Connect with us

Health

Concerns raised about COVID-19 testing delays in Interior Health – Globalnews.ca

Published

on


A Penticton, B.C., man is raising concerns about delays in COVID-19 testing in the South Okanagan city and how it could contribute to the spread of the novel coronavirus.

Colin MacDermott, a hotel employee, fell ill on Friday, July 17, and immediately contacted 8-1-1.

“Got a major headache, sore throat, and had alittle bit of a temperature,” he said of his flu-like symptoms that he experienced at the time.

The 43-year-old was referred to the Penticton Health Centre, but when he contacted the local health unit, he was informed the next available appointment to get a test was on Wednesday.

MacDermott stayed home and self-isolated for four days before getting tested and now must wait another one to three days for the test result.

Read more:
Coronavirus: Test turnaround times at Interior Health slightly above provincial average

Story continues below advertisement

He fears the approximately one-week lagtime between getting sick and obtaining his test result could contribute to the spread of the virus if he, in fact, tests positive.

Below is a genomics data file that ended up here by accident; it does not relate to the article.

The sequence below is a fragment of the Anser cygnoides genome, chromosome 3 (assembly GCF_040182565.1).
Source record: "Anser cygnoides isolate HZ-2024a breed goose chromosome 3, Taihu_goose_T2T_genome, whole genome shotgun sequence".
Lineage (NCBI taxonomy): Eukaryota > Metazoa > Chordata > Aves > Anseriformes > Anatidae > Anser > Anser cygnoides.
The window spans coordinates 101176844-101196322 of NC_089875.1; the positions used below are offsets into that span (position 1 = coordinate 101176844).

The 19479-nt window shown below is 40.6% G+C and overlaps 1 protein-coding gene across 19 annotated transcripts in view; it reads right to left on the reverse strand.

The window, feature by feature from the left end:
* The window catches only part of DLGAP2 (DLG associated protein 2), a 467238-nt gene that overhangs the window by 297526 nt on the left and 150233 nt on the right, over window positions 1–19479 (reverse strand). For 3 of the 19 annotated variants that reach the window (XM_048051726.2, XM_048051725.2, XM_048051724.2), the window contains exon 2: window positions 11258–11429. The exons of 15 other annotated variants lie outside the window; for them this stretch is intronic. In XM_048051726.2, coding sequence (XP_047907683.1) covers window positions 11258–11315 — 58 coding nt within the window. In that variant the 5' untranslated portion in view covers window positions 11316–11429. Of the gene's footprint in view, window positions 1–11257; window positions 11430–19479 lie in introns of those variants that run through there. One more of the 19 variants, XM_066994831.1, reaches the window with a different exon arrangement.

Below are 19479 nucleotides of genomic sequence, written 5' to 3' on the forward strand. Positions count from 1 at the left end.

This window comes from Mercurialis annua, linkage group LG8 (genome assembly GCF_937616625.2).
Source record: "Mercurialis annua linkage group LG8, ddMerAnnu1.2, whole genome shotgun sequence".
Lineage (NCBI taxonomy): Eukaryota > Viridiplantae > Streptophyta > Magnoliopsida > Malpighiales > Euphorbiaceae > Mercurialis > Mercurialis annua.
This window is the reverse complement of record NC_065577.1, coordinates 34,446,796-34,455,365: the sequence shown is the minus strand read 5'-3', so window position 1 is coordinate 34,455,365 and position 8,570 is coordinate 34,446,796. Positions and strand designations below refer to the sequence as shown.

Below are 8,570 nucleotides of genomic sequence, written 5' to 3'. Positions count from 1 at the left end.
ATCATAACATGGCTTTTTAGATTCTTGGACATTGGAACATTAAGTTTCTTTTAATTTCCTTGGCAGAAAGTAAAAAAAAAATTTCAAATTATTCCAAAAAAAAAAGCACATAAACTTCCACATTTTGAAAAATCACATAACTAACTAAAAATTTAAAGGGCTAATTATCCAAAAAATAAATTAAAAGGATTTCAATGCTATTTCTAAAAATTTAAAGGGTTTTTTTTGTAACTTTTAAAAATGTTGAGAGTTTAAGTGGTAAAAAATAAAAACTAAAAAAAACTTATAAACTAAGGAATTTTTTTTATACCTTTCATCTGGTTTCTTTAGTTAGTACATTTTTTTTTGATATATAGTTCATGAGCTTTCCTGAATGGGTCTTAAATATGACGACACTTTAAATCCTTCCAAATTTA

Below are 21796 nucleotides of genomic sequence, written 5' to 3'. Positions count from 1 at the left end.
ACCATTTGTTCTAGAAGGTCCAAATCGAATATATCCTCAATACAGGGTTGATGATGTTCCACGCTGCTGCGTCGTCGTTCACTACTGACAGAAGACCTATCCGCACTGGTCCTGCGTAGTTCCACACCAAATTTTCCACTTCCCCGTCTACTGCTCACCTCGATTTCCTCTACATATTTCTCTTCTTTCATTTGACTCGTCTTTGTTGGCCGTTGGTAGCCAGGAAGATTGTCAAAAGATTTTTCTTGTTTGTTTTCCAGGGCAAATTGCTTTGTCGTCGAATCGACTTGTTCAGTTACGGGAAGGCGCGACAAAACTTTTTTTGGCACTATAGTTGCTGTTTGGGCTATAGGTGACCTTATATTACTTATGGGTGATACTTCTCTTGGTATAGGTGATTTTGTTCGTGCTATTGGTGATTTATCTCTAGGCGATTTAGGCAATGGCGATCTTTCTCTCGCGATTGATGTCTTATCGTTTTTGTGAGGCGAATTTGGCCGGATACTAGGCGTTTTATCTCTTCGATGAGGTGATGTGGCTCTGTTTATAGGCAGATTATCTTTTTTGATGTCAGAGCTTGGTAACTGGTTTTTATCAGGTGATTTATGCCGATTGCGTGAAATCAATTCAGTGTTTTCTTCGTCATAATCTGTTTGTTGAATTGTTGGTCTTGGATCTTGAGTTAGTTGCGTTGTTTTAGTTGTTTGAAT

“I do have two or three people that I see relatively regularly and they are asking me ‘do I need to go get tested’? And I say ‘I’ll let you know as soon as I know.”

MacDermott is also off work, without pay, and hopes he will be eligible for the $1,000 B.C. Emergency Benefit available to residents who stopped working because of COVID-19.






2:07
Should the Kelowna outbreak be considered a ‘superspreader’ event?


Should the Kelowna outbreak be considered a ‘superspreader’ event?

“I realize I am in a privileged position. I don’t live paycheque to paycheque, so I’m not hurting badly financially,” he said.